Since the start of the pandemic more than 21,000 people have been released early, while many more have been released from county jails. This has caused an increase in people seeking care from primary care clinics that partner with TCN, led by Shira Shavit, MD, clinical professor of family and community medicine at UCSF. TCN has 44 programs in primary care clinics in 10 states and Puerto Rico, including 22 in California.
Leaving jails and prisons can be overwhelming for people who suddenly need to find housing, food and jobs, access to which may be restricted because of their criminal records.
“These challenges have been exponentially magnified by the pandemic and the economic downturn,” Shavit said. “Early releases leave little time to create reentry plans or enroll people in Medicaid or food stamps. People in jails and prisons are also much more likely to have been exposed to COVID-19, which makes returning home that much more difficult.”
TCN seeks to engage newly released people in primary care by utilizing community health workers who have firsthand experience of what it’s like to be incarcerated, and they know how hard it is to try to return to the community after being released. They are able to build trusting relationships with their clients to help connect them to the services they need. The network’s community health workers are trained by a UCSF/community collaborative led by senior community health worker Joseph Calderon.
The program also works with primary care systems to confront systemic racism and other forms of discrimination that make it hard for formerly incarcerated people to engage with care.
Because of the poor coordination between correctional and community health systems, people returning from incarceration tend to have high rates of emergency department (ED) use and preventable hospitalizations, a disastrous combination for health systems that are already under strain from COVID-19.
A study from 2012 showed TCN reduced ED use, and another from last year showed it helped prevent people from returning to prison for technical violations and, for those who did return, shortened their length of stay. These issues are of paramount importance with hospitals under strain because of the pandemic.
Supporting Re-entry in the COVID Era
Before the pandemic, TCN’s community health workers would often visit people before their release from incarceration to establish a relationship. But now they have had to find new ways of connecting, as jails and prisons are closed to visitors.
With funding from the California Health Care Foundation, TCN created the Reentry Healthcare hotline which the incarcerated can call toll-free. Traffic on the hotline, which has proved popular not only with incarcerated people, but with probation and parole officers struggling with early releases, has doubled each month since starting this summer.
To improve care coordination from state prison to community health systems in California, the UCSF team expanded an existing on-site medical discharge planning clinic based at San Quentin State Prison to a virtual clinic serving all 35 state prisons. Now, nurses in the state prisons can for the first time directly refer patients to community primary care services for treatment for chronic conditions or for medications for opiate use disorder.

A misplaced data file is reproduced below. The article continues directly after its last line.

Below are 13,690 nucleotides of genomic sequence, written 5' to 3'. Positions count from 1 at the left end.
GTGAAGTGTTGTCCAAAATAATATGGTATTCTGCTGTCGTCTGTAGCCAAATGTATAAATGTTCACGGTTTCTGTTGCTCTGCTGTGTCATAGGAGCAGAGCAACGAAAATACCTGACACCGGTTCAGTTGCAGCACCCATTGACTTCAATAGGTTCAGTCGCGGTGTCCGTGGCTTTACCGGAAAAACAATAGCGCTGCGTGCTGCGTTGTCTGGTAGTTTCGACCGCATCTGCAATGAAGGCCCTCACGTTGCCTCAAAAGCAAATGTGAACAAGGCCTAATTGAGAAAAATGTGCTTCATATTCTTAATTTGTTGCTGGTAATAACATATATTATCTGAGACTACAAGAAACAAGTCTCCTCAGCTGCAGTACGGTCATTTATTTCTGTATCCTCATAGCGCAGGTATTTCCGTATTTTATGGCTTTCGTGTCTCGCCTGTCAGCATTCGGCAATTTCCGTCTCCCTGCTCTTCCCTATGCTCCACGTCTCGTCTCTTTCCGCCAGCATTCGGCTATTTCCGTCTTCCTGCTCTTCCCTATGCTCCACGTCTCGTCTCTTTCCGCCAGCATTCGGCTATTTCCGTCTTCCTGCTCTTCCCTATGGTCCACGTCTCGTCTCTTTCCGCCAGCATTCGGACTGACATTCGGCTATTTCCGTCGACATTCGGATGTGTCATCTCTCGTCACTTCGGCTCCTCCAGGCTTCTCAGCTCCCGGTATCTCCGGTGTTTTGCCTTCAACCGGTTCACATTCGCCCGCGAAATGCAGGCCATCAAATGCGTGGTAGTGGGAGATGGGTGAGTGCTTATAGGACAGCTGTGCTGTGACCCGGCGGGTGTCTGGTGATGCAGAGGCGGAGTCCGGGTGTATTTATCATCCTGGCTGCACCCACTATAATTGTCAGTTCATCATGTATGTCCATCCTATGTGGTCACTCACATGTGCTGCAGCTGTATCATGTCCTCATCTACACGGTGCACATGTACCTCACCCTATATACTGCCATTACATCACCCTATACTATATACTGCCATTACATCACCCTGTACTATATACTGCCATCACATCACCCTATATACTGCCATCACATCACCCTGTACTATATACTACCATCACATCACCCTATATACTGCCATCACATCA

In collaboration with Medicaid managed care plans and the California Primary Care Association, Liz Kroboth, MPH, the California Program Manager at TCN, and Anna Steiner, MSW, MPH, the national program manager at TCN, engaged other primary care clinics to serve people returning from prison and trained prison nursing staff in how to better coordinate care with community health systems.
The referral platform they created has received more than 800 direct referrals from state prisons in the first months of opening its online portal. Similar efforts have been launched in Connecticut and North Carolina, which have TCN-led statewide networks of primary care clinics serving people returning from incarceration.
“It’s been amazing to see how quickly innovations can be disseminated across the network,” Shavit said. “Clinics have come together statewide to create new systems and safety nets for people coming out of state prison.”
Signs of Change
Shavit and Williams noted other signs of positive change.
For the first time, federal lawmakers are looking at ways to optimize COVID-19 testing and make the prison health system more transparent. For example, a new law signed by California Gov. Gavin Newsom will enable incarcerated wildland firefighters, who fight wildfires on behalf of the state, to be hired by fire agencies following their release. CalAIM, the next California state Medicaid waiver, will support collaborations between correctional and community health systems sustaining the groundwork laid during COVID-19.
And a California effort, called the “Returning Home Well” initiative, is matching state investment with philanthropic funds to provide housing, health care, transportation, employment, and financial support to people returning to the community during COVID-19.
“The criminal legal system does not provide enough support to help people be successful in their reentry,” Shavit said. “Health systems also play a key role in reentry. We need to take a much broader perspective on health and well-being.”
Williams said controlling the COVID-19 pandemic in the U.S. will require addressing its rapid and devastating spread in our prisons and jails.
“We can’t do that until we address the concomitant epidemic of mass incarceration in our nation,” she said. “While there is a long way to go, the first step is through academic/community/government partnerships, such as those developed by Amend and the Transitions Clinic Network.”